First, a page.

MNsure board votes to fund additional grants amid pressure


The MNsure board will do more to help fund additional grants to help community groups get more people signed up for health insurance using the state's new online exchange.

The Star Tribune reports that the unanimous vote came just one day after MNsure leaders came under fire from community leaders, legislators and Governor Mark Dayton.

MNsure Executive Director April Todd-Malmlov said the additional money would come from savings where costs can be adjusted.

The pressure started Tuesday when the leader of a Minneapolis-based group rooted in the African-American community critized MNsure, the state's new health insurance marketplace, after being denied funding for outreach programs.

The Pioneer Press reported that 30 groups were chosen to split $4 million in grants intended to connect the uninsured with health care coverage, but none of the recipients focused on assisting African-Americans was chosen.

"No African-American community-based organization received any resources,” said Alfred Babington-Johnson, the president and CEO of the Stairstep Foundation, told WCCO.

Black Minnesotans account for nearly 18 percent of uninsured residents, according to the television station.

Babington-Johnson sought funding for a network of about 150 churches that would work to enroll African-American residents through MNsure, but he was denied along with the Minneapolis Urban League and several other black community groups.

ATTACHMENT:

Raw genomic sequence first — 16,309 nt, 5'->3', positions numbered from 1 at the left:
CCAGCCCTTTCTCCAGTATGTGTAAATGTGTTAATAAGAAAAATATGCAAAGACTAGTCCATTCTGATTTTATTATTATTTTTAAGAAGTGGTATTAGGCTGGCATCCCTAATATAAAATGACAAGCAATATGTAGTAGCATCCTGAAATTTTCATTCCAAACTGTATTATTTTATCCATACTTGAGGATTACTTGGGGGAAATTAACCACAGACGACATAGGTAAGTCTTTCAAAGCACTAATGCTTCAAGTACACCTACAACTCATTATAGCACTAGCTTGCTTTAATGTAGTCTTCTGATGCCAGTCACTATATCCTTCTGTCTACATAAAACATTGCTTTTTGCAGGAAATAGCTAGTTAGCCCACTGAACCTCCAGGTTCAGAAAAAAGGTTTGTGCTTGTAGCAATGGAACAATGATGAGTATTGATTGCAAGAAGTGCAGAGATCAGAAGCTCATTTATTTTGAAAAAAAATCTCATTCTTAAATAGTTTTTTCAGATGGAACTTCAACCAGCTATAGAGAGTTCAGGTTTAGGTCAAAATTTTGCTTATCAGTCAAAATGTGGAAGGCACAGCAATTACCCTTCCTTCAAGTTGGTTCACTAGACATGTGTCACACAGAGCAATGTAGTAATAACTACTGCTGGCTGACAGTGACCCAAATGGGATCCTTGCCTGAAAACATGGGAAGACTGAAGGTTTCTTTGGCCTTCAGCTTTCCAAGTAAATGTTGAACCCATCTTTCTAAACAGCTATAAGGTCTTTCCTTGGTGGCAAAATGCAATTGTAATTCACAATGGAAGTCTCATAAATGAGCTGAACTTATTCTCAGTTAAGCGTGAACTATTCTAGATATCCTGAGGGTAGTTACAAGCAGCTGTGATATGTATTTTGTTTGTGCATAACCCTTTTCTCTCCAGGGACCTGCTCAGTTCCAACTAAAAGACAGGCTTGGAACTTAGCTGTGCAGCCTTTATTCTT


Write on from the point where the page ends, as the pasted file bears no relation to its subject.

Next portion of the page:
When asked at a legislative oversight committee hearing held Tuesday how many African Americans were involved in deciding who received grants, MNsure executive director April Todd-Malmlov said: none.

"I appreciate the work you've done, but you blew it," state Sen. Jeff Hayden, DFL-Minneapolis, said at the hearing.

MNsure spokesperson John Reich told the Pioneer Press that a lot of grant recipients will serve communities of color across the board. However, Brian Beutner, chairman of MNsure's board of directors, said the agency will attempt to reallocate funds for more grants.

MNsure's $9 million television ad campaign featuring Paul Bunyan is also facing criticism. Hayden said the commercials are ineffective in reaching minorities, especially new immigrants, the Star Tribune reported.

"They don't relate to a 27-foot-tall white guy with a beard," Hayden said.

Gov. Mark Dayton told the Associated Press Wednesday that he shares concerns that MNsure has neglected black and Somali community groups in its initial enrollment drive. Dayton plans to meet with board members Wednesday afternoon.

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